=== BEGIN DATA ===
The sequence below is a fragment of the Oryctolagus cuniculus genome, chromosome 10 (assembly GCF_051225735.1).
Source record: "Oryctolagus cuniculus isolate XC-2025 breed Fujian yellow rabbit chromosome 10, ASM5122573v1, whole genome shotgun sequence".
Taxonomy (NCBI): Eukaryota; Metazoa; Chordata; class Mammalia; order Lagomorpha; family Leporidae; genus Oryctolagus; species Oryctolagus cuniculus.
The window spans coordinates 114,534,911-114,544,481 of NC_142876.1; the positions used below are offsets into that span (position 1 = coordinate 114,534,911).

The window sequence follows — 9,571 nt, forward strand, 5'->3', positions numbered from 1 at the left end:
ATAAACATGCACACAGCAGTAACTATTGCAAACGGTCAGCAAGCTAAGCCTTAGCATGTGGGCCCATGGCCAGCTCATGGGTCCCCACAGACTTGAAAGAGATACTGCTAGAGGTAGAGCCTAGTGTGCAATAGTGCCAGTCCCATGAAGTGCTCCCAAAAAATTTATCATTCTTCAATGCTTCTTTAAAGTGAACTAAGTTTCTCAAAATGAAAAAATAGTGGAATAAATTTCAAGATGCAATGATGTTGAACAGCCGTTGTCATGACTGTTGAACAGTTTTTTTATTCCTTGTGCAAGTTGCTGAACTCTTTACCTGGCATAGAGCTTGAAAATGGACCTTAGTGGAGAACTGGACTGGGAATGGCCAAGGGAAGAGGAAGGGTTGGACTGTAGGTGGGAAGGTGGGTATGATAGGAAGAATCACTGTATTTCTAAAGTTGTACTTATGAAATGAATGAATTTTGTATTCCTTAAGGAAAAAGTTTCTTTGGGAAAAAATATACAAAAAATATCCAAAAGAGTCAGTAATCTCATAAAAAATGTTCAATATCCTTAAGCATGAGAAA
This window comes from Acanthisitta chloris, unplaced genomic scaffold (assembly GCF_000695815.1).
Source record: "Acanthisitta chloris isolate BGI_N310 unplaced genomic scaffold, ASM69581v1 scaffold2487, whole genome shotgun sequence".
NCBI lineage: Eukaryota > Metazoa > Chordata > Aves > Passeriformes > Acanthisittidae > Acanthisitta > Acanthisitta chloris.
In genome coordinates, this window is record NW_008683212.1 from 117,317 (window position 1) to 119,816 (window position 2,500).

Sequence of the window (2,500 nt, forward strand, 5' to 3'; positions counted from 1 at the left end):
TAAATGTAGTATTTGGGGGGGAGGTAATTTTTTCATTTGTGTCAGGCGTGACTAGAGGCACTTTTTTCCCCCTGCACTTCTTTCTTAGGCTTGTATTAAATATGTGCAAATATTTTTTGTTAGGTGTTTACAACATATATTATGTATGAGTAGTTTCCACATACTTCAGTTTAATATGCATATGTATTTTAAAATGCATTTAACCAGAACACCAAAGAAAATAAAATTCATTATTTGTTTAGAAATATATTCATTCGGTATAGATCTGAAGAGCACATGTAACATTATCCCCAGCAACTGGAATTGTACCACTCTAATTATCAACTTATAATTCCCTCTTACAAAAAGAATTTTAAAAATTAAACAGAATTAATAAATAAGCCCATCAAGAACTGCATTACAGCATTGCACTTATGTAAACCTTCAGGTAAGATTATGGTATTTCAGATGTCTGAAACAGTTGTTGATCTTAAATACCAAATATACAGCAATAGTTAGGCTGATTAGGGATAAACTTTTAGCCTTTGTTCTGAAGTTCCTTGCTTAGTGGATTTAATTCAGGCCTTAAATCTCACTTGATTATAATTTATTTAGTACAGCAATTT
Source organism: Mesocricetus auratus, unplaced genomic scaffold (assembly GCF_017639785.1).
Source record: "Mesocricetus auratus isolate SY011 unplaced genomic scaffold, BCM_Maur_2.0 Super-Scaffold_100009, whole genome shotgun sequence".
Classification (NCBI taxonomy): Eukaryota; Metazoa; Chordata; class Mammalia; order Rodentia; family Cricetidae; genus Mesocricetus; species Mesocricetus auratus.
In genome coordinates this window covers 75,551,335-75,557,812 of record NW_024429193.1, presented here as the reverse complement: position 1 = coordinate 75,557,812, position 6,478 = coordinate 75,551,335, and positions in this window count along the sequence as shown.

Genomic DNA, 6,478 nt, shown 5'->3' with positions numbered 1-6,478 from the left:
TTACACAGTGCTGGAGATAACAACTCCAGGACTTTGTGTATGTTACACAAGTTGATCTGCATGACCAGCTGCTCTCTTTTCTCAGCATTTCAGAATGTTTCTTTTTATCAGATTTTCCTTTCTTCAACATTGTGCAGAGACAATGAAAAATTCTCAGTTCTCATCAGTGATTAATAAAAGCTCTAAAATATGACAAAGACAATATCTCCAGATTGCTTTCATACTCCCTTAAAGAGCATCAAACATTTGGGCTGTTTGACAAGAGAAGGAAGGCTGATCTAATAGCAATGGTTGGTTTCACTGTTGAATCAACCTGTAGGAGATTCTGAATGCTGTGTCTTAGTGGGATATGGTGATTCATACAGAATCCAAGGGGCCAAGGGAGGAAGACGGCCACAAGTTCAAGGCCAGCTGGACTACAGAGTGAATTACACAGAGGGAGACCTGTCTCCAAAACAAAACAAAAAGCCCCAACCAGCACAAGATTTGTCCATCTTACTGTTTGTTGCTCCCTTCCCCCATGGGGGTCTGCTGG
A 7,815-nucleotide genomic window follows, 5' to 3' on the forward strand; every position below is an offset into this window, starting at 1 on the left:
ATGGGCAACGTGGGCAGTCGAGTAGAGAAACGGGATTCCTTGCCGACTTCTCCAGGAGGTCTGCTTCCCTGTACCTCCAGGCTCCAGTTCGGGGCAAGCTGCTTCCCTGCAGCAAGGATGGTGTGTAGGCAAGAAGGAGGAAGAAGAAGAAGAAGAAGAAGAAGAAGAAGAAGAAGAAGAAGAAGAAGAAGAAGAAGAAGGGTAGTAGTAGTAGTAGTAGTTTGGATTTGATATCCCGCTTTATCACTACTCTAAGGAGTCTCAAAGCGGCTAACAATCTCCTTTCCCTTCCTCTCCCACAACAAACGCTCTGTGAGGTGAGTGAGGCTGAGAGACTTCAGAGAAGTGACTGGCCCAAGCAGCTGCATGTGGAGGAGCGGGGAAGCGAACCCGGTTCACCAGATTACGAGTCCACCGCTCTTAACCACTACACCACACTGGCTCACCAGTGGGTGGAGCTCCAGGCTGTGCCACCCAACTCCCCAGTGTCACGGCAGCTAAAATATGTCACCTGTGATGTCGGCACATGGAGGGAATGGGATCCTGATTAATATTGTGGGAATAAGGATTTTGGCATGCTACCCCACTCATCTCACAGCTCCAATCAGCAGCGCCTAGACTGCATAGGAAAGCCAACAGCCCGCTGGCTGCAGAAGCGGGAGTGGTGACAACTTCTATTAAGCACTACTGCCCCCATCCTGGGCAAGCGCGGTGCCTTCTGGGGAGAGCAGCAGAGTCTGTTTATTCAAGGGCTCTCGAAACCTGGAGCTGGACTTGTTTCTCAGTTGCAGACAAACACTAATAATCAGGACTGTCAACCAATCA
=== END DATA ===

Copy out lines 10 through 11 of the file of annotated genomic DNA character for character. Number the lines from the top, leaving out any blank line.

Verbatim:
In genome coordinates, this window is record NW_008683212.1 from 117,317 (window position 1) to 119,816 (window position 2,500).

Sequence of the window (2,500 nt, forward strand, 5' to 3'; positions counted from 1 at the left end):